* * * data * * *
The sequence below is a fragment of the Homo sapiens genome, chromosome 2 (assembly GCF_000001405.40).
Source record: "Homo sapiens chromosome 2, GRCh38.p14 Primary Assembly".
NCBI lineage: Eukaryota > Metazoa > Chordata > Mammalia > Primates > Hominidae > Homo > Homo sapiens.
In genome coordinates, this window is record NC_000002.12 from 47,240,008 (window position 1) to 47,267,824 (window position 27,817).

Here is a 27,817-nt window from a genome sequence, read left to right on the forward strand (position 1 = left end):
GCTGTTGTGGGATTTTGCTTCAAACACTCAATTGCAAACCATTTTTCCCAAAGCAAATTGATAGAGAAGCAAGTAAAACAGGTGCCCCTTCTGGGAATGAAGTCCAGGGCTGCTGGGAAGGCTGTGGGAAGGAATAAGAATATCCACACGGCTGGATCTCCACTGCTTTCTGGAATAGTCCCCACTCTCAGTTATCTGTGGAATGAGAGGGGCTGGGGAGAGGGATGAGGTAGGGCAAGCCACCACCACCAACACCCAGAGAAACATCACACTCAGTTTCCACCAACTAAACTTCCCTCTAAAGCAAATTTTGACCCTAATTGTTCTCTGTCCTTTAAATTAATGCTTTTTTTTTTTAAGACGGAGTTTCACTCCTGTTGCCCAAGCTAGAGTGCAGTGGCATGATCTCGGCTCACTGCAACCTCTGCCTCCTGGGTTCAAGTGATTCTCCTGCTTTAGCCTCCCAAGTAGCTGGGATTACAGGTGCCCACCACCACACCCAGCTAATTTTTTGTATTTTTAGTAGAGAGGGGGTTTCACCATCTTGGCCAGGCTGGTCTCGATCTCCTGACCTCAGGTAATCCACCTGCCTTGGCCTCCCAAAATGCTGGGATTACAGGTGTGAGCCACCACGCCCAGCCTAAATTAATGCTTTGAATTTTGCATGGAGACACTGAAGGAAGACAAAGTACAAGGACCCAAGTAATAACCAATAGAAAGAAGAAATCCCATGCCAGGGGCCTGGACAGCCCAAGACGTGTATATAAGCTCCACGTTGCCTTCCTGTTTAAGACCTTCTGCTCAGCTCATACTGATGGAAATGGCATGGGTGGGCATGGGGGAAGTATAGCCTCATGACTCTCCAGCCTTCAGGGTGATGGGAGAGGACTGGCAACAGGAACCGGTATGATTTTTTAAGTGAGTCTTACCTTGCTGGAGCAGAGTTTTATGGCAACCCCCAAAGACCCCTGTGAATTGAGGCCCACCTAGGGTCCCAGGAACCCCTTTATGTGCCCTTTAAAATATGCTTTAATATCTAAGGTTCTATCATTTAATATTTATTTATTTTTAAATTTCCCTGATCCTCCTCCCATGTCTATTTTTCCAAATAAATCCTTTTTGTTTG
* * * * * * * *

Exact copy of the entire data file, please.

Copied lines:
The sequence below is a fragment of the Homo sapiens genome, chromosome 2 (assembly GCF_000001405.40).
Source record: "Homo sapiens chromosome 2, GRCh38.p14 Primary Assembly".
NCBI lineage: Eukaryota > Metazoa > Chordata > Mammalia > Primates > Hominidae > Homo > Homo sapiens.
In genome coordinates, this window is record NC_000002.12 from 47,240,008 (window position 1) to 47,267,824 (window position 27,817).

Here is a 27,817-nt window from a genome sequence, read left to right on the forward strand (position 1 = left end):
GCTGTTGTGGGATTTTGCTTCAAACACTCAATTGCAAACCATTTTTCCCAAAGCAAATTGATAGAGAAGCAAGTAAAACAGGTGCCCCTTCTGGGAATGAAGTCCAGGGCTGCTGGGAAGGCTGTGGGAAGGAATAAGAATATCCACACGGCTGGATCTCCACTGCTTTCTGGAATAGTCCCCACTCTCAGTTATCTGTGGAATGAGAGGGGCTGGGGAGAGGGATGAGGTAGGGCAAGCCACCACCACCAACACCCAGAGAAACATCACACTCAGTTTCCACCAACTAAACTTCCCTCTAAAGCAAATTTTGACCCTAATTGTTCTCTGTCCTTTAAATTAATGCTTTTTTTTTTTAAGACGGAGTTTCACTCCTGTTGCCCAAGCTAGAGTGCAGTGGCATGATCTCGGCTCACTGCAACCTCTGCCTCCTGGGTTCAAGTGATTCTCCTGCTTTAGCCTCCCAAGTAGCTGGGATTACAGGTGCCCACCACCACACCCAGCTAATTTTTTGTATTTTTAGTAGAGAGGGGGTTTCACCATCTTGGCCAGGCTGGTCTCGATCTCCTGACCTCAGGTAATCCACCTGCCTTGGCCTCCCAAAATGCTGGGATTACAGGTGTGAGCCACCACGCCCAGCCTAAATTAATGCTTTGAATTTTGCATGGAGACACTGAAGGAAGACAAAGTACAAGGACCCAAGTAATAACCAATAGAAAGAAGAAATCCCATGCCAGGGGCCTGGACAGCCCAAGACGTGTATATAAGCTCCACGTTGCCTTCCTGTTTAAGACCTTCTGCTCAGCTCATACTGATGGAAATGGCATGGGTGGGCATGGGGGAAGTATAGCCTCATGACTCTCCAGCCTTCAGGGTGATGGGAGAGGACTGGCAACAGGAACCGGTATGATTTTTTAAGTGAGTCTTACCTTGCTGGAGCAGAGTTTTATGGCAACCCCCAAAGACCCCTGTGAATTGAGGCCCACCTAGGGTCCCAGGAACCCCTTTATGTGCCCTTTAAAATATGCTTTAATATCTAAGGTTCTATCATTTAATATTTATTTATTTTTAAATTTCCCTGATCCTCCTCCCATGTCTATTTTTCCAAATAAATCCTTTTTGTTTG